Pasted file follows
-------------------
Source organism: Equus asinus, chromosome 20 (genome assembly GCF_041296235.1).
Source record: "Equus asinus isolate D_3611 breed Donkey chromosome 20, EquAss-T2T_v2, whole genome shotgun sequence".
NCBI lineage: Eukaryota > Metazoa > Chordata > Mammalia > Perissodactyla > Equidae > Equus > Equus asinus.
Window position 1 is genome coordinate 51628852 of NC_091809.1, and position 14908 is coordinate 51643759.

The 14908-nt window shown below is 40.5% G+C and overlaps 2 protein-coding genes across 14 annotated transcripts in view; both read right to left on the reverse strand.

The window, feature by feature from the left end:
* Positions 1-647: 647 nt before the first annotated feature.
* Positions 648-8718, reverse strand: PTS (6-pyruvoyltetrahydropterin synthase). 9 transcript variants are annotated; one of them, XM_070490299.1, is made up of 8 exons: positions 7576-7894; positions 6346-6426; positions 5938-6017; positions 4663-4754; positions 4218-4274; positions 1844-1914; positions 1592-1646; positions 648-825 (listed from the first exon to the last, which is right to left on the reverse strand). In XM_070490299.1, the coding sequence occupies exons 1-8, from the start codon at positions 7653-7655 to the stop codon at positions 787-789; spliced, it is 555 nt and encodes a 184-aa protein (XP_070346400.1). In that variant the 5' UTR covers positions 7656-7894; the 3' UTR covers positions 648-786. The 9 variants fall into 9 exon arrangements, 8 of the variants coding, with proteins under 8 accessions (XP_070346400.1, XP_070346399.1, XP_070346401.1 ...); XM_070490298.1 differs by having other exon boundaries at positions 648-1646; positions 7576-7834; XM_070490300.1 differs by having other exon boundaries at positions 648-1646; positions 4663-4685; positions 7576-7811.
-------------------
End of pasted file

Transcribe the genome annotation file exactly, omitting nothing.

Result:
Source organism: Equus asinus, chromosome 20 (genome assembly GCF_041296235.1).
Source record: "Equus asinus isolate D_3611 breed Donkey chromosome 20, EquAss-T2T_v2, whole genome shotgun sequence".
NCBI lineage: Eukaryota > Metazoa > Chordata > Mammalia > Perissodactyla > Equidae > Equus > Equus asinus.
Window position 1 is genome coordinate 51628852 of NC_091809.1, and position 14908 is coordinate 51643759.

The 14908-nt window shown below is 40.5% G+C and overlaps 2 protein-coding genes across 14 annotated transcripts in view; both read right to left on the reverse strand.

The window, feature by feature from the left end:
* Positions 1-647: 647 nt before the first annotated feature.
* Positions 648-8718, reverse strand: PTS (6-pyruvoyltetrahydropterin synthase). 9 transcript variants are annotated; one of them, XM_070490299.1, is made up of 8 exons: positions 7576-7894; positions 6346-6426; positions 5938-6017; positions 4663-4754; positions 4218-4274; positions 1844-1914; positions 1592-1646; positions 648-825 (listed from the first exon to the last, which is right to left on the reverse strand). In XM_070490299.1, the coding sequence occupies exons 1-8, from the start codon at positions 7653-7655 to the stop codon at positions 787-789; spliced, it is 555 nt and encodes a 184-aa protein (XP_070346400.1). In that variant the 5' UTR covers positions 7656-7894; the 3' UTR covers positions 648-786. The 9 variants fall into 9 exon arrangements, 8 of the variants coding, with proteins under 8 accessions (XP_070346400.1, XP_070346399.1, XP_070346401.1 ...); XM_070490298.1 differs by having other exon boundaries at positions 648-1646; positions 7576-7834; XM_070490300.1 differs by having other exon boundaries at positions 648-1646; positions 4663-4685; positions 7576-7811.